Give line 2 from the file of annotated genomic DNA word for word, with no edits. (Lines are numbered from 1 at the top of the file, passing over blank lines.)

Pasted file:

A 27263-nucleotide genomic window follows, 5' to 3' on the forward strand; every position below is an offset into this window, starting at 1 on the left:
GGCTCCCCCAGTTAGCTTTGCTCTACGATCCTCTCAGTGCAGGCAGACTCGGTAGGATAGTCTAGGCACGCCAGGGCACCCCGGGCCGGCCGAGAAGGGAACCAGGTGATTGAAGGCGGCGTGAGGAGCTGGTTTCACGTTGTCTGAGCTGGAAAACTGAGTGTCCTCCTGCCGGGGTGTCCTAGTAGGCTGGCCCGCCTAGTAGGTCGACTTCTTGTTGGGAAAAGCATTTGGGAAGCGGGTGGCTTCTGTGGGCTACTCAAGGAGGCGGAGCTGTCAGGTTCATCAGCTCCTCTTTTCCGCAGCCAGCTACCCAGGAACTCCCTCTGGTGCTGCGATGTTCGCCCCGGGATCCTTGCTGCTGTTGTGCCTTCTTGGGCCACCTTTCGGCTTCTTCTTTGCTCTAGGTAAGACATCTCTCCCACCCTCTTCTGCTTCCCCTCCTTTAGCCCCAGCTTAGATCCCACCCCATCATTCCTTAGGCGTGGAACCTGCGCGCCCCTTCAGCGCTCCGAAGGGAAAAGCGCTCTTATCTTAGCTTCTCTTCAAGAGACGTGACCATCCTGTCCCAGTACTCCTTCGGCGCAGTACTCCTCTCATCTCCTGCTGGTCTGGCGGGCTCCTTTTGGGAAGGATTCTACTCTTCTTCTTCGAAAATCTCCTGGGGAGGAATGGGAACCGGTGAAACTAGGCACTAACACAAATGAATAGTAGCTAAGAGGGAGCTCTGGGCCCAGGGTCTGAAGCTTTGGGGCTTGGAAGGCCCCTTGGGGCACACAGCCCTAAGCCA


GGCTCCCCCAGTTAGCTTTGCTCTACGATCCTCTCAGTGCAGGCAGACTCGGTAGGATAGTCTAGGCACGCCAGGGCACCCCGGGCCGGCCGAGAAGGGAACCAGGTGATTGAAGGCGGCGTGAGGAGCTGGTTTCACGTTGTCTGAGCTGGAAAACTGAGTGTCCTCCTGCCGGGGTGTCCTAGTAGGCTGGCCCGCCTAGTAGGTCGACTTCTTGTTGGGAAAAGCATTTGGGAAGCGGGTGGCTTCTGTGGGCTACTCAAGGAGGCGGAGCTGTCAGGTTCATCAGCTCCTCTTTTCCGCAGCCAGCTACCCAGGAACTCCCTCTGGTGCTGCGATGTTCGCCCCGGGATCCTTGCTGCTGTTGTGCCTTCTTGGGCCACCTTTCGGCTTCTTCTTTGCTCTAGGTAAGACATCTCTCCCACCCTCTTCTGCTTCCCCTCCTTTAGCCCCAGCTTAGATCCCACCCCATCATTCCTTAGGCGTGGAACCTGCGCGCCCCTTCAGCGCTCCGAAGGGAAAAGCGCTCTTATCTTAGCTTCTCTTCAAGAGACGTGACCATCCTGTCCCAGTACTCCTTCGGCGCAGTACTCCTCTCATCTCCTGCTGGTCTGGCGGGCTCCTTTTGGGAAGGATTCTACTCTTCTTCTTCGAAAATCTCCTGGGGAGGAATGGGAACCGGTGAAACTAGGCACTAACACAAATGAATAGTAGCTAAGAGGGAGCTCTGGGCCCAGGGTCTGAAGCTTTGGGGCTTGGAAGGCCCCTTGGGGCACACAGCCCTAAGCCA